School cricket is big in the area, as about 150 schools in the Greater Toronto Area offer it. So great is the passion for the sport, that there are now plans to make it a sanctioned school sport this year in the York region. The Royal Bank of Canada is also sponsoring a program to introduce cricket to elementary schools, reports the Globe and Mail.
But, according to the paper, the sport still lacks serious funding, and is crying out for facilities. There is also the lack of an internal structure to produce players who can compete internationally.
"People just think it's something foreign. I think that's why indigenous Canadians haven't stepped up to join. It's the same thing with soccer – they don't realize how big it is elsewhere," says Paul Hillman, the convenor of the Toronto District Cricket Council
"Our team qualified for the World Cup the last two years, but something is not clicking well in Canada," said Ranil Mendis, who organizes the CIMA Mayor's Trophy tournament, Toronto's highest-profile cricket competition.
"There is no big corporate support or big media support for games. How far can [the sport] go without proper support? That is the problem," he adds.
"But the booming success that soccer has experienced here is now on the horizon for cricket. Cricket is part of Toronto's life," claims the city"s mayor David Miller.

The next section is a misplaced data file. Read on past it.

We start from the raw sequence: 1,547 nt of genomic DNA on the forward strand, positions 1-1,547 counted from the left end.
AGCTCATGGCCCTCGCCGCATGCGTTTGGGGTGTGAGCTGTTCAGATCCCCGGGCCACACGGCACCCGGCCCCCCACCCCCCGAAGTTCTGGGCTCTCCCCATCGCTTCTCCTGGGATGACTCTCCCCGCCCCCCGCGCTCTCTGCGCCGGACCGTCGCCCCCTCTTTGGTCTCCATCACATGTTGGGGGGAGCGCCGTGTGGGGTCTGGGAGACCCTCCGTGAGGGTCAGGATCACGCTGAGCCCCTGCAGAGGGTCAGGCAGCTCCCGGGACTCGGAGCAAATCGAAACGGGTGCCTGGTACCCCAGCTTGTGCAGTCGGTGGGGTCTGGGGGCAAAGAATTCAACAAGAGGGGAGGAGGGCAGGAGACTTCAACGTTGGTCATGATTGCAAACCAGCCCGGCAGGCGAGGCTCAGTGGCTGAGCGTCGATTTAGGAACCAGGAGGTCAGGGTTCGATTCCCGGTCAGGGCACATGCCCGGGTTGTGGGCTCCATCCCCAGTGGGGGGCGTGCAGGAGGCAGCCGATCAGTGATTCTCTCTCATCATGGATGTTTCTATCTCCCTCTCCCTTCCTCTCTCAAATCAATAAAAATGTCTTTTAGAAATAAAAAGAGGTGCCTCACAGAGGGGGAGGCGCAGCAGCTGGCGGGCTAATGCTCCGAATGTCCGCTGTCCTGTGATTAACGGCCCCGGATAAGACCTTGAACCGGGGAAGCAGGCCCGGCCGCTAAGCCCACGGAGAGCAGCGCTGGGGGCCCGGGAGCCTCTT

Indeed, cricket's worldwide governing body, the International Cricket Council (ICC), has set its sights on the city as one of the sport's next hot spots, and Cricket Canada has been restructured to take players, and the sport's profile, to the next level.
In a bid to make cricket more appealing to modern sporting palates, the game better known for tea breaks, politeness and five-day matches is getting a makeover. A new, shorter form of cricket brings the game down to about three hours. Called Twenty20, the format gives each team 20 overs (akin to baseball innings), and includes show-time pizzazz, continuous play, and cheerleaders.
The irony is that Toronto already has a deep cricketing history: The Toronto Cricket Club was founded in 1827, and its members made up most of the winning Canadian team in the first ever international cricket match – Canada beat the United States by 23 runs in 1844.
Yet the passion, obsession and devotion that cricket inspires in almost every Commonwealth nation somehow bypassed the Great White North. Instead, someone arrived one summer with a baseball bat, and cricket fell by the wayside.
Cricket's resurgence is seen as a win-win for the sport and its players, many of whom come from cricket-mad countries like India, Pakistan, Sri Lanka, Jamaica and Bermuda.